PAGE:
Out of Darkness, Hope Pérez’s most recent book, has been acknowledged with a range of awards and accolades, including, in addition to the Américas Award, the 2016 Printz Honor for Excellence in Young Adult Literature and the 2016 Tomás Rivera Book Award.

The story is powerful and compelling and, according to a review by the New York Times, “Her layered tale of color lines, love and struggle in an East Texas oil town is a pit-in-the-stomach family drama that goes down like it should, with pain and fascination, like a mix of sugary medicine and artisanal moonshine.” Other books by Hope Pérez include The Knife and the Butterfly and What Can’t Wait.

Hope Pérez works as a professor of world literatures at Ohio State University and earned her PhD in comparative literature at Indiana University. Her husband is also a professor at Ohio State University, and they live in Columbus, Ohio, with their two sons. Hope Pérez identifies as an avid lover of reading, writing and teaching and, before becoming a university professor, also spent time teaching bilingual kindergarten, Montessori middle school, and high school. According to her personal website, Hope Pérez’s experience teaching young students was a transformative time in her life and career as a writer: “I especially enjoyed my three years teaching high school in Houston, where many of my students were convinced they hated to read and write at the beginning of the year and equally persuaded of the opposite by the end of the year. I credit them with transforming me into an author, and I jump at the chance to reconnect with young readers through school visits and events.”  Hope Pérez also wittily recounts why she never became a librarian, despite her profound love for books: “Reading is one of my passions, and maybe if I hadn’t also fallen in love with teaching, I might have become a librarian just so that I could be around as many books as possible. But I’m also a big talker, a tendency that doesn’t evaporate when I cross a library’s threshold. No doubt I would have been blacklisted before I even got through my library science degree or, at the least, branded ‘The Loud Librarian.’“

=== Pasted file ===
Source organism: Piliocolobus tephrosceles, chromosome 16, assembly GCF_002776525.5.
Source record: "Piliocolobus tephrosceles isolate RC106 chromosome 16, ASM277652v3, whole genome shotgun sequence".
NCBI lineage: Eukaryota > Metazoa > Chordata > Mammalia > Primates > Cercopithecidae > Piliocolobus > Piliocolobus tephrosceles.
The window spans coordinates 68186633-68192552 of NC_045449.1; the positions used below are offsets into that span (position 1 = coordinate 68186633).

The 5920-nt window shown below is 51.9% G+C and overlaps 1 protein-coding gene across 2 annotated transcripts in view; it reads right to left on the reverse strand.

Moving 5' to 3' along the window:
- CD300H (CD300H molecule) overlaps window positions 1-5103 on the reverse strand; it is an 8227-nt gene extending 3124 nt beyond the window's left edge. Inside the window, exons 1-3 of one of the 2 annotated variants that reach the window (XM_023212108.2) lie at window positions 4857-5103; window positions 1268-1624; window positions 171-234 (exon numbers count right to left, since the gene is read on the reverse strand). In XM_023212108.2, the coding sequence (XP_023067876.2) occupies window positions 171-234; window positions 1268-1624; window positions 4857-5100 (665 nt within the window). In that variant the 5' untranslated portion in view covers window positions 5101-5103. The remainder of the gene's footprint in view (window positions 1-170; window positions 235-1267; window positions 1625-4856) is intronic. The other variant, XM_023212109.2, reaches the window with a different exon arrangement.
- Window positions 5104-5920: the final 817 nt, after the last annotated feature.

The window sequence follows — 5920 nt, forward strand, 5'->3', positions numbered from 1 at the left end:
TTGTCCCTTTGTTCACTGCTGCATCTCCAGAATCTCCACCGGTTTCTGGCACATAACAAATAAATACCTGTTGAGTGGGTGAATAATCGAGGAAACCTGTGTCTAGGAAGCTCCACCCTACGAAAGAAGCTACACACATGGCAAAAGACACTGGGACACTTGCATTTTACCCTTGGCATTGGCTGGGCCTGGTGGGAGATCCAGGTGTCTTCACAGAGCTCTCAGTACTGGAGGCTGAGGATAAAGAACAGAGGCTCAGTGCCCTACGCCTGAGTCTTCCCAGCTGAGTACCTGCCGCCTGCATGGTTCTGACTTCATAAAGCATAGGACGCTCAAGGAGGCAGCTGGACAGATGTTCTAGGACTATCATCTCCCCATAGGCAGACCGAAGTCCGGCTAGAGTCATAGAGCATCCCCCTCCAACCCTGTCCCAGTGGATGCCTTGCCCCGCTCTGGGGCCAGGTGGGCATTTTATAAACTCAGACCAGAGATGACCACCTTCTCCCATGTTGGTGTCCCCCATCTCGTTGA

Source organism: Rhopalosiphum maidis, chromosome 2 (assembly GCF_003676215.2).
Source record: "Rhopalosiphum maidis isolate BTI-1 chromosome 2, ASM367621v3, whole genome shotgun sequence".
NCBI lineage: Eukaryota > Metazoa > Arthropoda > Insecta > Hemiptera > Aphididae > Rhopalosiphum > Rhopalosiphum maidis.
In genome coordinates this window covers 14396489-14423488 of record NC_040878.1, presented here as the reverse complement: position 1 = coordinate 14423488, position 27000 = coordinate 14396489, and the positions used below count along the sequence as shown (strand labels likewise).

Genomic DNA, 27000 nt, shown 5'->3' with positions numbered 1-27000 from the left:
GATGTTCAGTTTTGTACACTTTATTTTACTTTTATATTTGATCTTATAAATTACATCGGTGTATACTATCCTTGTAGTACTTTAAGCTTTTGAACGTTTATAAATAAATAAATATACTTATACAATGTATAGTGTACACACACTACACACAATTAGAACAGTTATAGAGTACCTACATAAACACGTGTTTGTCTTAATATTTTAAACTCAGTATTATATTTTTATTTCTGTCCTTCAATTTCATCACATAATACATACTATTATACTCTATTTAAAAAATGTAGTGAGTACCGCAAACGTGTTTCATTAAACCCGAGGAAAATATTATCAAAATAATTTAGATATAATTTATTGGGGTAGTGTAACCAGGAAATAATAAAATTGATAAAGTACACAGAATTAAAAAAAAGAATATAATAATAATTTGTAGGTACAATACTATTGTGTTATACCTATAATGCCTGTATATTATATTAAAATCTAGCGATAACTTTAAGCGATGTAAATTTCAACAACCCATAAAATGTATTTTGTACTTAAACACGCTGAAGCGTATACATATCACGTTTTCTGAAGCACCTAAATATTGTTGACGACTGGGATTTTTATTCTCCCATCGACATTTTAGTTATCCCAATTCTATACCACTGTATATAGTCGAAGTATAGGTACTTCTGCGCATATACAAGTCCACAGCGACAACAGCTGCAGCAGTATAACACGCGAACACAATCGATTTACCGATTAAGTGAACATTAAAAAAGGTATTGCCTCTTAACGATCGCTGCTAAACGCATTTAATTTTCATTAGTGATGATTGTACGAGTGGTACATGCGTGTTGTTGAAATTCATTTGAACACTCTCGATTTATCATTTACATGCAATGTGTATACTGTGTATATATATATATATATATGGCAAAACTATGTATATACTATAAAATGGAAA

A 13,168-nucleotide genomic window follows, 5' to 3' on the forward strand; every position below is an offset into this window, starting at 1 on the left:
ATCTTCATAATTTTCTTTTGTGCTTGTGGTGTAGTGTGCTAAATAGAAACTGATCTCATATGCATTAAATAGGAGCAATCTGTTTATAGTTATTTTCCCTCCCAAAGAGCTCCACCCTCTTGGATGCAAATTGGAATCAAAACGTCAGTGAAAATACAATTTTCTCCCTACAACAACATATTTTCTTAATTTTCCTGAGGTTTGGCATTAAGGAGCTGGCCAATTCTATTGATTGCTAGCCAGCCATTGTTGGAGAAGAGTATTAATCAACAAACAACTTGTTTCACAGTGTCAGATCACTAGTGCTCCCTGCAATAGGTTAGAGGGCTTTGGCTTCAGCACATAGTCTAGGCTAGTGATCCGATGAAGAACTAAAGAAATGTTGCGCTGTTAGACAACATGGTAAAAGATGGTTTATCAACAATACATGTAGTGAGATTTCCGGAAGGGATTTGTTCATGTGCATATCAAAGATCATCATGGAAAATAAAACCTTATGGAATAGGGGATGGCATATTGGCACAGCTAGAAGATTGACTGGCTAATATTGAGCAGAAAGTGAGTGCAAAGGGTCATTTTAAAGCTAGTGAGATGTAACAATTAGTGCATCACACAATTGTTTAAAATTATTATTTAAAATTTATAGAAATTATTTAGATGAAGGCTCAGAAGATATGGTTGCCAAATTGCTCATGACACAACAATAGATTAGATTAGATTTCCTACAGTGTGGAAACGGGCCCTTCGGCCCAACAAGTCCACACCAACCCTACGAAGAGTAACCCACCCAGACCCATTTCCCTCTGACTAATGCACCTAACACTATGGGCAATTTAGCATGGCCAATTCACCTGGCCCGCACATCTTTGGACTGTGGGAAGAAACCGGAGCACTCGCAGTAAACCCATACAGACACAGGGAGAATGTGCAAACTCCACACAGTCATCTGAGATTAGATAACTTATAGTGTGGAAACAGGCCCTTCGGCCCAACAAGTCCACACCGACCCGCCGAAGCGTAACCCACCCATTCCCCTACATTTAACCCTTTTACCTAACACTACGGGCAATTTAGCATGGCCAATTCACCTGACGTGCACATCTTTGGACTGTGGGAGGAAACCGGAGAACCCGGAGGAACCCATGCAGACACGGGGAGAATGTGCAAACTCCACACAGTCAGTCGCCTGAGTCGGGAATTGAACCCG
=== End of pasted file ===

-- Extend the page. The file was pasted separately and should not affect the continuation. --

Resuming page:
Although there is still so much to say and learn about this wonderful author, I think returning to her most recent novel is a great starting point for familiarizing oneself with her work, her values, and her life. As she has said herself, “Out of Darkness deals with layers of tragedy, and pieces of my own broken heart are embedded in it.” In a Huffington Post piece, Black and Brown Bodies in Public Spaces: An Interview with Novelist, Ashley Hope Pérez, Daniel A. Olivas praises Hope Pérez’s writing: “This novel is as stunning as it is truthful, a narrative shaped by history and love that honestly explores racism, abuse and a young woman’s tenacity to fashion a life on her own terms. Pérez has contributed an important, meticulously crafted book to young adult literature.” Olivas also interviewed Hope Pérez on some of the choices she made while writing the book, where her inspiration came from, and what kind of responses she’s received. When asked about the book’s impact, Hope Pérez states: “I’m especially honored when readers make important connections between the novel and the injustices that persist in our society, especially the vulnerability of black and brown bodies in public spaces. Above all, I hope Out of Darkness shows how reckoning with the darkness of the past can make us hunger for light — and for a more just future.” This is one of the reasons we love featuring Out of Darkness on the blog, and getting to know Hope Pérez a bit personally—many of her values and objectives fall perfectly in line with our ambitions here at the blog. We highly commend her dedication to social justice and to giving a voice to the voiceless through the power of literature.

When asked in the same interview about the historical context of her novel, she states: “I also knew early on that my book would center on characters from the margins of mainstream history… I imagined these possibilities because the historical record only addressed the white experience in New London. I wanted to write from that erasure, to narrate from that silence.” As such, Hope Pérez’s work is an incredibly valuable contribution to Latinx literature, multicultural literature, and our general goal of diversifying children’s literature and promoting social justice through books.

For more information about Perez, here are some additional links:


Written by staff at the UNM Latin American & Iberian Institute (LAII), Vamos a Leer Educators Guides provide an excellent way to teach about Latin America through literacy.  Each guide is based upon a book featured in the Vamos a Leer book group.  For more materials that support teaching about Latin America in the classroom, visit the LAII website.  This guide was prepared 1o/2016 by Katrina Dillon, LAII Project Assistant and Alice Donahue, LAII Graduate Assistant.